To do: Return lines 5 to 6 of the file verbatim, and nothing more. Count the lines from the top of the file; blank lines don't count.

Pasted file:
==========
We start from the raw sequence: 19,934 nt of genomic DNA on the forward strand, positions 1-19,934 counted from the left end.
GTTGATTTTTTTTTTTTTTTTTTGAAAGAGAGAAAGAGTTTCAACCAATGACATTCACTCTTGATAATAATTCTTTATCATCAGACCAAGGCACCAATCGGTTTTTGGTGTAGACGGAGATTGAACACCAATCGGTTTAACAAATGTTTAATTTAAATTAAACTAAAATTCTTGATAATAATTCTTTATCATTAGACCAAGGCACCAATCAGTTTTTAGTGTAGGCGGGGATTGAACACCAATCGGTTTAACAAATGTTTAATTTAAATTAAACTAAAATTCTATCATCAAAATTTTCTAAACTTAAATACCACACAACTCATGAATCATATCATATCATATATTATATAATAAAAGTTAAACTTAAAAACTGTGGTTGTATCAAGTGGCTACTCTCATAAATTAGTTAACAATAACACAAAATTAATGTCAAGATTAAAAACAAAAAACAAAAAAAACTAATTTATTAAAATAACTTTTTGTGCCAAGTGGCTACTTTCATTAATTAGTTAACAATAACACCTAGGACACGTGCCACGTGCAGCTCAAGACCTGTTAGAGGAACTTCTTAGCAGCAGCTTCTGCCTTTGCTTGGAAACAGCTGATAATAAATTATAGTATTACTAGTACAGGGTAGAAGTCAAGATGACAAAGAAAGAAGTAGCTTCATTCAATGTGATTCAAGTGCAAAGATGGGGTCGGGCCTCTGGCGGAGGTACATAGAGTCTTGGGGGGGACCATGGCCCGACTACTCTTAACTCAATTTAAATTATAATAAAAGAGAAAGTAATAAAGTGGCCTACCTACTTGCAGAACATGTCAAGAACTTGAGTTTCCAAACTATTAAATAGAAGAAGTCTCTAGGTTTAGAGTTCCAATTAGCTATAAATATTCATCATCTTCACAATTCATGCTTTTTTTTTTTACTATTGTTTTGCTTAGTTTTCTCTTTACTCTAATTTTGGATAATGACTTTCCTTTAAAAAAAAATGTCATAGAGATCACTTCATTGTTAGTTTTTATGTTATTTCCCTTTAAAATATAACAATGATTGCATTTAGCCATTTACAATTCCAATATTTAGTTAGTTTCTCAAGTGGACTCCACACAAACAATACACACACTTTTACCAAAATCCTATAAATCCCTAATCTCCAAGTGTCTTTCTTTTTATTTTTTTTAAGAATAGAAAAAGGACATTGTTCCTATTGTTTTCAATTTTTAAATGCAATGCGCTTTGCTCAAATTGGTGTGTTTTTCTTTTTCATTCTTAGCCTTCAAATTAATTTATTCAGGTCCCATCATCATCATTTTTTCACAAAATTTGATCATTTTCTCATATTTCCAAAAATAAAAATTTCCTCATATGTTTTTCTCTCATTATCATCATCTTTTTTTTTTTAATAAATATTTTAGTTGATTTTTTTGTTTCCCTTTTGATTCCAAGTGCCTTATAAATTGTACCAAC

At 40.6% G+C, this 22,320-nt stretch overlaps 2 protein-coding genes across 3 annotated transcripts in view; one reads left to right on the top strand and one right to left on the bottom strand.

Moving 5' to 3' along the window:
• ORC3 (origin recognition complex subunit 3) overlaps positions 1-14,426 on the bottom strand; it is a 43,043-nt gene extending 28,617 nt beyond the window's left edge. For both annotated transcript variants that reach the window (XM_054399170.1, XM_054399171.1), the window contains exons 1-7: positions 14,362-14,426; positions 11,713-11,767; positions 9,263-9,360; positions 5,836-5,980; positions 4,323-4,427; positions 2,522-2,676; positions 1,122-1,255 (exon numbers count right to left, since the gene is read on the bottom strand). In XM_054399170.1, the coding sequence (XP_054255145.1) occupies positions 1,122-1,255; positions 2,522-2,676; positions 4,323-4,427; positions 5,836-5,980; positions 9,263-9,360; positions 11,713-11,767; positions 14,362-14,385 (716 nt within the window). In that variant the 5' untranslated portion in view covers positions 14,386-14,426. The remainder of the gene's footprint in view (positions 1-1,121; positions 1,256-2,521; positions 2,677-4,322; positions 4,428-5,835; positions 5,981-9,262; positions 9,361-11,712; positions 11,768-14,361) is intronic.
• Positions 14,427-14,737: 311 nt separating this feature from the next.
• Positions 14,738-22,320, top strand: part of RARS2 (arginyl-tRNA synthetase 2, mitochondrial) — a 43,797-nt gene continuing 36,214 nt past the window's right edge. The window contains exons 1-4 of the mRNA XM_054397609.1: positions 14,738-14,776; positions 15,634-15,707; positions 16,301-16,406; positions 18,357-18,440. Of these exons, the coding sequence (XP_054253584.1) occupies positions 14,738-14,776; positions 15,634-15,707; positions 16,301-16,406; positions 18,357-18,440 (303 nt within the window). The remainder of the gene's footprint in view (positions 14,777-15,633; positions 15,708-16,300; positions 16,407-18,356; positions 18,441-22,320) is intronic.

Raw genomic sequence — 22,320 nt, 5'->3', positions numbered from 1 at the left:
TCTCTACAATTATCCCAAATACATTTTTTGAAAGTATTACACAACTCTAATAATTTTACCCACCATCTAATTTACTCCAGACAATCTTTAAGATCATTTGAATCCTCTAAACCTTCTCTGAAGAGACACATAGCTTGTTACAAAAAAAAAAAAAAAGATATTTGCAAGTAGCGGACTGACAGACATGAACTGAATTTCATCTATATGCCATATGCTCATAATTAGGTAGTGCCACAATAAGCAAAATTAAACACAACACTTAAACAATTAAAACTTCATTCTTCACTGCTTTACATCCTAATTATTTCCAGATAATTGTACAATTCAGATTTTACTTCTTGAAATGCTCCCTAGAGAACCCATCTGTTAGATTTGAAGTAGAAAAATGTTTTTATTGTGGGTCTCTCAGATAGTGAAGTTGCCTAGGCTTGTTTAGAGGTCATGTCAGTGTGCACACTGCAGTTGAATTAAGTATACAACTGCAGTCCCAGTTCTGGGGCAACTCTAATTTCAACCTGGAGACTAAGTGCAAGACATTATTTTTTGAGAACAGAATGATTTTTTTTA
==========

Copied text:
• ORC3 (origin recognition complex subunit 3) overlaps positions 1-14,426 on the bottom strand; it is a 43,043-nt gene extending 28,617 nt beyond the window's left edge. For both annotated transcript variants that reach the window (XM_054399170.1, XM_054399171.1), the window contains exons 1-7: positions 14,362-14,426; positions 11,713-11,767; positions 9,263-9,360; positions 5,836-5,980; positions 4,323-4,427; positions 2,522-2,676; positions 1,122-1,255 (exon numbers count right to left, since the gene is read on the bottom strand). In XM_054399170.1, the coding sequence (XP_054255145.1) occupies positions 1,122-1,255; positions 2,522-2,676; positions 4,323-4,427; positions 5,836-5,980; positions 9,263-9,360; positions 11,713-11,767; positions 14,362-14,385 (716 nt within the window). In that variant the 5' untranslated portion in view covers positions 14,386-14,426. The remainder of the gene's footprint in view (positions 1-1,121; positions 1,256-2,521; positions 2,677-4,322; positions 4,428-5,835; positions 5,981-9,262; positions 9,361-11,712; positions 11,768-14,361) is intronic.
• Positions 14,427-14,737: 311 nt separating this feature from the next.